The count up clock

Reader Michael Arnold tipped us off to new clocks at Rainier Beach and Mount Baker stations that count the time since the last train left the station. At Rainier Beach, the clock is installed on a pole by the northbound track before the crosswalk near existing train signals. At Mount Baker, it is installed on the overhead catenary support just south of the platform for southbound trains. “They’re designed to help keep the trains from bunching up on MLK,” according to Sound Transit spokesperson Bruce Gray. He says the “shorthand for operators is this – if flashing, hold. If solid, make your signal call to proceed.”

Every time a train passes by those points and leaves a station, the clock resets to 0:00 and begins counting up. The elapsed time flashes until 4.5 minutes have passed at Rainier Beach or 5 minutes at Mount Baker, then stays solid. Although trains are nominally 10 minutes apart during the day, I observed that trains depart as soon as possible which can be a minute or two under ten.

Watch the clock in action in this video.

19 Replies to “Clock for Trains Spotted at Mount Baker and Rainier Beach”

  1. I can’t see videos at work, but that has to be the least exciting video that’s been posted here.

  2. Moscow Metro has a count-up clock at each of its stations indicating how long it has been since the previous train left the station. I never saw one go above 90 seconds in my visits there.

    Would love it if Translink would install a similar clock on SkyTrain.

    Of course the US would never be capable of such efficiency. And yet it thinks it can build true high-speed rail?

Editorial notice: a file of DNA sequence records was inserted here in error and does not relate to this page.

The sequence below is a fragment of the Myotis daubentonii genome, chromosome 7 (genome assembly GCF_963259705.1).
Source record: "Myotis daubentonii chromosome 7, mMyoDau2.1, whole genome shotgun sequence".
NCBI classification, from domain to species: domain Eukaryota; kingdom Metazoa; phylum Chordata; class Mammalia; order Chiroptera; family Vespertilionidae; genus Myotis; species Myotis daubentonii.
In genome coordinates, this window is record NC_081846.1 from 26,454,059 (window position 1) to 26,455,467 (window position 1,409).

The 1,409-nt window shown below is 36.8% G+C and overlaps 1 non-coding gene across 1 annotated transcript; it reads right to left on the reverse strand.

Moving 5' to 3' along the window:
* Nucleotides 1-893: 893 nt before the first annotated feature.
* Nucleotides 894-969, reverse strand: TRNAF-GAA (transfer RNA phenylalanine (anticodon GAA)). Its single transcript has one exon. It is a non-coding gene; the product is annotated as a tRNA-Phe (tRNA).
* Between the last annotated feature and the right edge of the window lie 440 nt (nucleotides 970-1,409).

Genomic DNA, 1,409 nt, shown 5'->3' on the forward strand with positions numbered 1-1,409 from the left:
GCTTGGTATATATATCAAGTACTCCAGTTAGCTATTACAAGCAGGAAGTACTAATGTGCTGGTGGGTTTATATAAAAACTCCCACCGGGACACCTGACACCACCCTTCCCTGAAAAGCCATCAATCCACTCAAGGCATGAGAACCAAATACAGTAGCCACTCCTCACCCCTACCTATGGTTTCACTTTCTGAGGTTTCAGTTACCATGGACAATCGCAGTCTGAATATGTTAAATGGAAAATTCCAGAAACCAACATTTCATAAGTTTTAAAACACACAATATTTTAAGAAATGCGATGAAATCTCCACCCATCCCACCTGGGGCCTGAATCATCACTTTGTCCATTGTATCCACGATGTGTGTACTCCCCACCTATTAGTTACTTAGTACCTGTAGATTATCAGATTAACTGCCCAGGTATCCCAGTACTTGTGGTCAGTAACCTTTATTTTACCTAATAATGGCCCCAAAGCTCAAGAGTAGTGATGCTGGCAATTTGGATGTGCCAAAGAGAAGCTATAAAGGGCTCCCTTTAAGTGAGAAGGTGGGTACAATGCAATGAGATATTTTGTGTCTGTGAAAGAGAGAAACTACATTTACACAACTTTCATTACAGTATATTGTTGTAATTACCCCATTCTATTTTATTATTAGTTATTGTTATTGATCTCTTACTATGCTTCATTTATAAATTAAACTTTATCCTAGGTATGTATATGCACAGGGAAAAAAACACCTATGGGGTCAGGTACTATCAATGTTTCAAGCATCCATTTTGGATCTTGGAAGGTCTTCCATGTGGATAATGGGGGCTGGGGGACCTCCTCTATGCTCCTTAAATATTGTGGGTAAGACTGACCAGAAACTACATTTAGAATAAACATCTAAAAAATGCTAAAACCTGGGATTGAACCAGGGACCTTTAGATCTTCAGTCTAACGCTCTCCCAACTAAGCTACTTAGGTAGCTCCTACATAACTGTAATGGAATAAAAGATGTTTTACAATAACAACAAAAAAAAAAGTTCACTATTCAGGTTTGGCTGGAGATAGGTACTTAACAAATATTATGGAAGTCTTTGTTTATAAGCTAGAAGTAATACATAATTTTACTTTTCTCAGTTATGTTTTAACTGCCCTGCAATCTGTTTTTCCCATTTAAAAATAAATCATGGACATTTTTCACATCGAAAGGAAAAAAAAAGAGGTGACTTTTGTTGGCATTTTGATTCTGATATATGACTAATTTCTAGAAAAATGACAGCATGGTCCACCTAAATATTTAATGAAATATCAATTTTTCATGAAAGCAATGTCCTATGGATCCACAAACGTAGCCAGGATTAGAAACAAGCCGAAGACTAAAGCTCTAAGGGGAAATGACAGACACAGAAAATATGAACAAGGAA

1. Of course the US would never be capable of such efficiency.

      NYCTA would beg to differ.

      1. PATH and NYCTA run at less than 90 second headways? In your hallucinations.

        NYCMTA can do 120 second headways, but rarely pulls it off. PATH does 3 minute headways at best and only for a couple of hours each day.
        Moscow Metro does 60-90 second headways all day long Monday thru Saturday.

    2. The Moscow and St Petersburg clocks go up to 10 minutes in the evenings.

      This is a major improvement. I hope they put the clocks on all platforms. They’re a cheap, simple way to estimate when the next train should be there and whether it’s later. They can give ST some breathing room until they can install real-time arrival signs.

  3. In that video next to the clock there is the traffic-signal-like thing with a yellow horizontal bar on top and a white vertical bar on the bottom. Is there documentation somewhere on what these mean? I’ve also noticed similar but different signaling for the SLUT, does anyone know how that works too?

    1. It’s pretty simple. The horizontal amber aspect means stop. The vertical lunar aspect means proceed. They flash when they’re about to change. At switches there is a slanted lunar aspect which indicates the switch is diverging.

      I think the SLUT is basically the same, but those signals have an arrow which shows the switch position instead of two different lunar aspects.

      I think I’ve used all the railroad terms correctly; if not I’m sure Mike B will correct me. :)

  4. So if they can do this, why can’t they do a “train will arrive in…” sign? It seems like you just use this same technology, just placed at more points on the track and some pretty simple predictive algorithm and there ya go.